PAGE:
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The problem isn't GE, it's you and me

Melanie Sturm | @ThinkAgainUSA Read Comments - 0
Publish Date: 
Thu, 04/28/2011


Even with Tax Day in the rear-view mirror, many are still agog that General Electric is paying hardly any corporate income taxes, despite reporting a profit of $14.2 billion. As though GE hit the jackpot, many politicians claim to be shocked, shocked that gambling is going on here!

Lest you think Corporate America is at it again, sticking it to the little guy, please Think Again. While it's cathartic to rail against multi-nationals that legally finagle lower tax burdens, doing so misses the real culprits. If you want to censure someone for shipping jobs and capital overseas, blame our elected leaders who made the rules.

The problem isn't that companies exercise their fiduciary duty to maximize shareholder profits through creative tax avoidance. That's the symptom. The cause is the political system that incentivizes GE to conduct its business in a way that is detrimental. One should read the story of GE as a cautionary tale of perverse incentives and adverse consequences caused by intrusive government.

Whenever government intervenes in the economy, it rarely considers the law of unintended consequences, which warns that many of our problems derive from solutions to other problems we face. Well-intended policies can hurt those they were designed to help. Trade protectionism increases prices and weakens economic growth; welfare provokes dependency; and policies that deem banks “too big to fail” lead to moral hazards, and more bail-outs.

So, considering that U.S. corporate tax rates are among the highest in the world, it shouldn't surprise when U.S. corporations move operations, jobs and profits to countries with lower tax rates. Since 2002, GE eliminated 20 percent of its U.S. workforce while increasing accumulated off-shore profits from $15 billion to $92 billion.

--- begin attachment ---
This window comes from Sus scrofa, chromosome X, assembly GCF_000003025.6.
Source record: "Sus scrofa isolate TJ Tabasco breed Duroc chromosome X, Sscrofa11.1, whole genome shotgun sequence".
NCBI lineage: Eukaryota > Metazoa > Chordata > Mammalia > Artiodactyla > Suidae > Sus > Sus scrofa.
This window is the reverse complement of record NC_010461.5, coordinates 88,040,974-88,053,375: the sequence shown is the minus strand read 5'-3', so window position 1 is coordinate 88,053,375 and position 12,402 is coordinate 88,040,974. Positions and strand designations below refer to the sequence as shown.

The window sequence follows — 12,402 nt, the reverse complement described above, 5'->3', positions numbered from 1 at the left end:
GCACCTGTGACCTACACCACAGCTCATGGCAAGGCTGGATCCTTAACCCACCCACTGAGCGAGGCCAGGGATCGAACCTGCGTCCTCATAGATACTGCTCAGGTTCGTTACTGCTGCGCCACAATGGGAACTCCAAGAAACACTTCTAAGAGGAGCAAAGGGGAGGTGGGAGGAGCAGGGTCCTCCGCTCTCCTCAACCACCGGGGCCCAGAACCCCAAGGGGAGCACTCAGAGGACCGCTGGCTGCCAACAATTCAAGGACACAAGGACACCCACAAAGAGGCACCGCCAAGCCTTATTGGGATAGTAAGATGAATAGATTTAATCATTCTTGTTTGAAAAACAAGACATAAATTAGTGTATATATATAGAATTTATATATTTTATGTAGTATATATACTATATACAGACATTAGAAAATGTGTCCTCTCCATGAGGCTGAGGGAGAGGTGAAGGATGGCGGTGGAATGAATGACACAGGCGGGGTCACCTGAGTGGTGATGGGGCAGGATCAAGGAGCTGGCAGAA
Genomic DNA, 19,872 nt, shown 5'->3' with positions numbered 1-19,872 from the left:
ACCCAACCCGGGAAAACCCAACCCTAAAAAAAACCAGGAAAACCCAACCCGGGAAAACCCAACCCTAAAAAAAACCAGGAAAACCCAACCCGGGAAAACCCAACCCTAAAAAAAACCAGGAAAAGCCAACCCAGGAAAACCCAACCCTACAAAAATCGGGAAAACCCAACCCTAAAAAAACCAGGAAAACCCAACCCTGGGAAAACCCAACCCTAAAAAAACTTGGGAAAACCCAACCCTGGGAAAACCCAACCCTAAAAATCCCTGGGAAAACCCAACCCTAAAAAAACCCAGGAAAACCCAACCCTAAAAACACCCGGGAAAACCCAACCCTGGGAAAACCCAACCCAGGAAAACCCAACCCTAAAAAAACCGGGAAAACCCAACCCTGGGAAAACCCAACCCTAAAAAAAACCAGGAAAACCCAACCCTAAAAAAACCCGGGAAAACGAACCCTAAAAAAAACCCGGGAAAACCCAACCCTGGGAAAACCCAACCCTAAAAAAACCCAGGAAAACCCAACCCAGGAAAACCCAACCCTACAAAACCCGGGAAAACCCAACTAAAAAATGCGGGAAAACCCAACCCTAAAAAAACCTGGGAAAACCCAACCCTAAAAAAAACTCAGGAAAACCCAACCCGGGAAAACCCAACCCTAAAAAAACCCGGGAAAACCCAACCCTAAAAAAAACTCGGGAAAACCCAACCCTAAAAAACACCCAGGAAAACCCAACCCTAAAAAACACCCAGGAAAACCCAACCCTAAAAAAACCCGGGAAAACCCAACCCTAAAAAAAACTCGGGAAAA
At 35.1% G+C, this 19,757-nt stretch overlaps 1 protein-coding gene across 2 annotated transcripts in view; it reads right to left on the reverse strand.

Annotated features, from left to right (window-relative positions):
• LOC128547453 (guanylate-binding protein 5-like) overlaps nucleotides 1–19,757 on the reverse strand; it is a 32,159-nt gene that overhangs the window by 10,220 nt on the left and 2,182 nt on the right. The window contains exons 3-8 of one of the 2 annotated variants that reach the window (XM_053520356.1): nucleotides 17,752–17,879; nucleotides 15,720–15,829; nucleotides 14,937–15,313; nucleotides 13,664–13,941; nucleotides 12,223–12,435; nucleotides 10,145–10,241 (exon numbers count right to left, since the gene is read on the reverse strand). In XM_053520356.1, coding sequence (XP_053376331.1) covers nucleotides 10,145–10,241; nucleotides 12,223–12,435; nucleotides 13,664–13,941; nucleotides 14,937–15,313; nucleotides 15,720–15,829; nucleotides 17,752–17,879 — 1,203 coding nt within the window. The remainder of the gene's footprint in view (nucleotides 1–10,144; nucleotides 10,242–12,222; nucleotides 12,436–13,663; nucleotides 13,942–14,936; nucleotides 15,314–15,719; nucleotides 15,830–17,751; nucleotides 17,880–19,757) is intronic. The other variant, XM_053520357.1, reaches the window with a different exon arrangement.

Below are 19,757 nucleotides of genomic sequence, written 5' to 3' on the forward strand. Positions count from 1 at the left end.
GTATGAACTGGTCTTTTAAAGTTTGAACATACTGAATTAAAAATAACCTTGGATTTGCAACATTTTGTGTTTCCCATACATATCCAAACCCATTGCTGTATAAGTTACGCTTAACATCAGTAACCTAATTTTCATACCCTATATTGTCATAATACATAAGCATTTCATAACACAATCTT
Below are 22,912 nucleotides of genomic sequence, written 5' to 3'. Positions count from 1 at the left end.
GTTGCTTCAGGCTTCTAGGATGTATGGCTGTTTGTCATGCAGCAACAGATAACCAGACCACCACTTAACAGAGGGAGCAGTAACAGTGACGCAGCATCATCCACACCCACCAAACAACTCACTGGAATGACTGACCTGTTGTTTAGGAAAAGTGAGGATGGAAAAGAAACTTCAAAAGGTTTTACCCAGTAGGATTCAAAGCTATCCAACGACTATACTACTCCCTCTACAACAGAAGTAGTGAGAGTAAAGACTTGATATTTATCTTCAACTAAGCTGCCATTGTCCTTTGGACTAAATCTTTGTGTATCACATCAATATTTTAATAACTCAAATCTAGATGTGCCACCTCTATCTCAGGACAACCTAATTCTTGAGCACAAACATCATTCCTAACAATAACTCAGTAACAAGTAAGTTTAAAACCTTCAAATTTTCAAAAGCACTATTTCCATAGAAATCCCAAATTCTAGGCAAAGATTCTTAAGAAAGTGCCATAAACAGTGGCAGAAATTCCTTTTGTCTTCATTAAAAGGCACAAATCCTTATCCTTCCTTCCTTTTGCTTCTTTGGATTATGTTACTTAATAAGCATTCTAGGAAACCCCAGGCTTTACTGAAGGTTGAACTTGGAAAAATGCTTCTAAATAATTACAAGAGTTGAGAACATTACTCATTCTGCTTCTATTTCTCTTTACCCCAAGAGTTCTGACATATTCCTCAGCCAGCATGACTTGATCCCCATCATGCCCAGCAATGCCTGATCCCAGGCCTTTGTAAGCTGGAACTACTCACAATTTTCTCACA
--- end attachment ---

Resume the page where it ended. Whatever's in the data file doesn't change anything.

California, previously a bastion of entrepreneurialism, opportunity and prosperity, is suffering because of high state tax rates, onerous regulations and adverse labor arrangements. According to Chief Executive Magazine, California is the worst state in America for job and business growth, which is why its unemployment rate is one-third higher than the national average as companies abandon California at a rate of 4.7 per week.

But the biggest reason for GE's negligible income tax bill is its “striking ability to lobby for, win and take advantage of tax breaks,” as noted by The New York Times. Last year alone, GE spent $39 million (that's $73,000 for each U.S. representative and senator) lobbying Congress for billions in tax breaks.

It's “crony capitalism,” not a free market, when government favors the politically connected — whether big business or big labor. This isn't the limited government our Founders crafted to secure our inalienable rights. They purposefully circumscribed (and enumerated) the powers and authority of the federal government in order to reflect the will of the people, not powerful elites. We severed ties with that other type of government on July 4, 1776.

Our Founders would be distressed today, for when our government tinkers, or worse, commands the free market, it creates dangerous conflicts of interest and moral hazards — Petri dishes for adverse consequences. Why did Wall Street banks make and sell synthetic sub-prime loans that ultimately helped precipitate the financial crisis? Because federal housing policies and government-sponsored entities like Fannie Mae and Freddie Mac spawned a seemingly profitable market in loans to people with bad credit.

Though increasing home ownership was a worthy goal, our elected leaders ignored the risks (and their duties) in order to cater to the housing and finance lobbies. Crony capitalism jeopardizes our economic futures because elected officials are motivated to govern in a way that is best for those who got them elected. This unholy alliance between politicians and their patrons undermines everyone's economic security because today's winners can be tomorrow's losers, depending on the political favors due.

Al Gore admirably conceded conflicts of interest when he announced he no longer supported corn-ethanol saying, “I had a certain fondness for the farmers in the state of Iowa because I was about to run for president.” If only elected leaders would abandon crony capitalism, it would bolster the free-enterprise system and the common good.

But first we need to abandon our unrealistic expectations of government. Next time you hear a politician exclaim, “Vote for us for free ice cream,” I hope you'll Think Again. Assume the ice cream has never been free, has actually cost us a fortune, and eating it in excess has caused our dangerously unhealthy state.

If we stop expecting government to solve all problems and meet our every need, political incentives will change. Then, not only will government serve us better, our democracy and economy will be better served.

 

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